Col. MacGregor says “The tank will run for 7-8 hours with the engine running before it requires refueling.”

    2. Wukchumni

      The last cavalry charge was about a century ago, and we might’ve seen the end of tanks as they are ungodly expensive to make and operate and very cheap to destroy using modern methods.

      They’ve turned in dreadnoughts, in that you don’t want to risk them against torpedo boats or mines, so they stay in port aside from Jutland.

      1. Polar Socialist

        The last cavalry charge was about a century ago

        Pretty much 78 years ago, on March 1 1945, when the 1st “Warsaw” Independent Cavalry Brigade successfully charged German anti-tank positions in the battle of Schoenfeld.

      2. Joe Renter

        I believe there were a couple cavalry charges in WW2, from reading the book,” The long walk”, from Slavomir Rawicz, a Polish officer in the calvary.

        1. Michael Fiorillo

          I once read that the Polish jokes that were once common had their origin in Americans incredulity at Polish cavalry officers on horseback charging Nazi panzer divisions in September of 1939.

      3. scott s.

        “Cavalry” is a mission. Horses and tanks are weapon systems designed to fill the mission which requires mobility. Other weapon systems can do it as well (eg helos). I can see as a specific implementation of cavalry doctrine the US ACR is no longer as prominent as it was back in the cold war.

    3. herman_sampson

      I had worked for a turbine engine manufacturer and the claim was one could run it on any combustible liquid or semi-liquid, thus “it could run on perfume”. They even engineered engines to run on a coal slurry.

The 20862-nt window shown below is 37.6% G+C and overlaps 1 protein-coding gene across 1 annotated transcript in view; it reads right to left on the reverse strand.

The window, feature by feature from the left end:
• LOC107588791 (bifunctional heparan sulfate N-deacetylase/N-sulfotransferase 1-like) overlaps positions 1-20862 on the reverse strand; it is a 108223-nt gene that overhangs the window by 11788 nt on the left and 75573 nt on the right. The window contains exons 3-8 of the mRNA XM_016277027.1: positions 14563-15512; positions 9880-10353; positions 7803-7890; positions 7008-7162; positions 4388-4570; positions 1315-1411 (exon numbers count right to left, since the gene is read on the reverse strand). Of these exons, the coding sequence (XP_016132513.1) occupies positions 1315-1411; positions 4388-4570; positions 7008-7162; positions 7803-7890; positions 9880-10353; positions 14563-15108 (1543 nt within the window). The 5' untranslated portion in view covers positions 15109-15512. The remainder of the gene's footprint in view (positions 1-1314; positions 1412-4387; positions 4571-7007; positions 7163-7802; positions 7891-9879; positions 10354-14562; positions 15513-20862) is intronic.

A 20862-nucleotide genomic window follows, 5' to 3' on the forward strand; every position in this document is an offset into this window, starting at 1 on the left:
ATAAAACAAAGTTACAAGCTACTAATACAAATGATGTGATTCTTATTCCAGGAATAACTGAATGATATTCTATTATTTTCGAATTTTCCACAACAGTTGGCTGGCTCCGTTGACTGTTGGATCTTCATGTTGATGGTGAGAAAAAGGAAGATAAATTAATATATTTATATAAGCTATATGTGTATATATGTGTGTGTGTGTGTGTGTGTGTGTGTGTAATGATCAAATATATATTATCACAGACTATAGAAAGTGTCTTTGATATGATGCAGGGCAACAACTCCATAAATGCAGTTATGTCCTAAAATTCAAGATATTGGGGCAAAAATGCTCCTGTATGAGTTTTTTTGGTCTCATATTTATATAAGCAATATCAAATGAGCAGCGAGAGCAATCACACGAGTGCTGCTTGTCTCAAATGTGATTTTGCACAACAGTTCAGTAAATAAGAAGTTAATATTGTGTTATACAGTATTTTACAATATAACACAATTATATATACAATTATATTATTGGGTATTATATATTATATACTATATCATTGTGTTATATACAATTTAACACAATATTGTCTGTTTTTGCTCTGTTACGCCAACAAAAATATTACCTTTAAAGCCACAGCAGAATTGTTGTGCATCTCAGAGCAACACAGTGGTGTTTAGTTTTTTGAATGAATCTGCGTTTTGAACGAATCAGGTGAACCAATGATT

Turbines are probably optimized for jet fuel and the fuel storage and delivery systems are probably designed for specific fuels.
      Maintenance and repair are a whole world different from piston engines.

    4. hk

      Jet fuel, not gasoline. This was intentional, supposedly, so that as much as possible of US military runs (optimally) on the same fuel. I don’t think there’s any military vehicle left that runs on gasoline (exclusively) any more. Most of the “diesel” powered tanks also can run (although less than ideally) on multiple types of fuel, I believe.

      1. digi_owl

        Yeah, the diesel engine can run on anything that will ignite given pressure and enough air. The man himself claimed it could run on coal dust even (many kinds of dust burns easily when mixed with enough air). The trick is getting the fuel into the chambers.

    5. ACPAL

      The BBC produced the video “The Bulls’s Eye War” in 1976 about the 1973 Arab-Israeli war which describes how easy it was to destroy tanks. Since then tank design has improved but so have anti-tank weapons. And while the desert is mostly open terrain on sand and rocky soil Ukraine has many hiding places but also severe weather as well as mud traps the improvements in infrared, radar, and satellite imaging make it nearly impossible to hide a tank from long-range missiles and drones. Still it’s an interesting video to watch and offers an insight into modern anti-tank warfare.

      1. digi_owl

        And all that makes it interesting to speculate how Russia could have a long column of vehicles sit right outside Kiev for weeks without getting mauled.

        1. eg

          I interpreted that to mean that the Ukrainian Air Force was so thoroughly interdicted as to be a non-factor.

    6. eg

      When these tanks do finally arrive in Poland, how is Ukraine going to get them to the Eastern Front in one piece?

  5. griffen